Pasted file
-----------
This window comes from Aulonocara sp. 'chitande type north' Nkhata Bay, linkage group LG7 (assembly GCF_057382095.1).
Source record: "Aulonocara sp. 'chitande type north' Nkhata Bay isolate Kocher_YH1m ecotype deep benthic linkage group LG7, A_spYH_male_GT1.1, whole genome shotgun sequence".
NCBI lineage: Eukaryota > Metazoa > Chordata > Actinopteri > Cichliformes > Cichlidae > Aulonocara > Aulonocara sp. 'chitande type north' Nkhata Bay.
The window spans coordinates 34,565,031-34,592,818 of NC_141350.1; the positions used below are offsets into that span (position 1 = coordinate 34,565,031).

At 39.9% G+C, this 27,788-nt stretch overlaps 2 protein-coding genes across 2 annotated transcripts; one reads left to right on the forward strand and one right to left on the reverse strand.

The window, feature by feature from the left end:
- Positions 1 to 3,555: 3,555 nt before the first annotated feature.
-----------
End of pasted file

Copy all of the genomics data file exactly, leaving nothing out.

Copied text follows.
This window comes from Aulonocara sp. 'chitande type north' Nkhata Bay, linkage group LG7 (assembly GCF_057382095.1).
Source record: "Aulonocara sp. 'chitande type north' Nkhata Bay isolate Kocher_YH1m ecotype deep benthic linkage group LG7, A_spYH_male_GT1.1, whole genome shotgun sequence".
NCBI lineage: Eukaryota > Metazoa > Chordata > Actinopteri > Cichliformes > Cichlidae > Aulonocara > Aulonocara sp. 'chitande type north' Nkhata Bay.
The window spans coordinates 34,565,031-34,592,818 of NC_141350.1; the positions used below are offsets into that span (position 1 = coordinate 34,565,031).

At 39.9% G+C, this 27,788-nt stretch overlaps 2 protein-coding genes across 2 annotated transcripts; one reads left to right on the forward strand and one right to left on the reverse strand.

The window, feature by feature from the left end:
- Positions 1 to 3,555: 3,555 nt before the first annotated feature.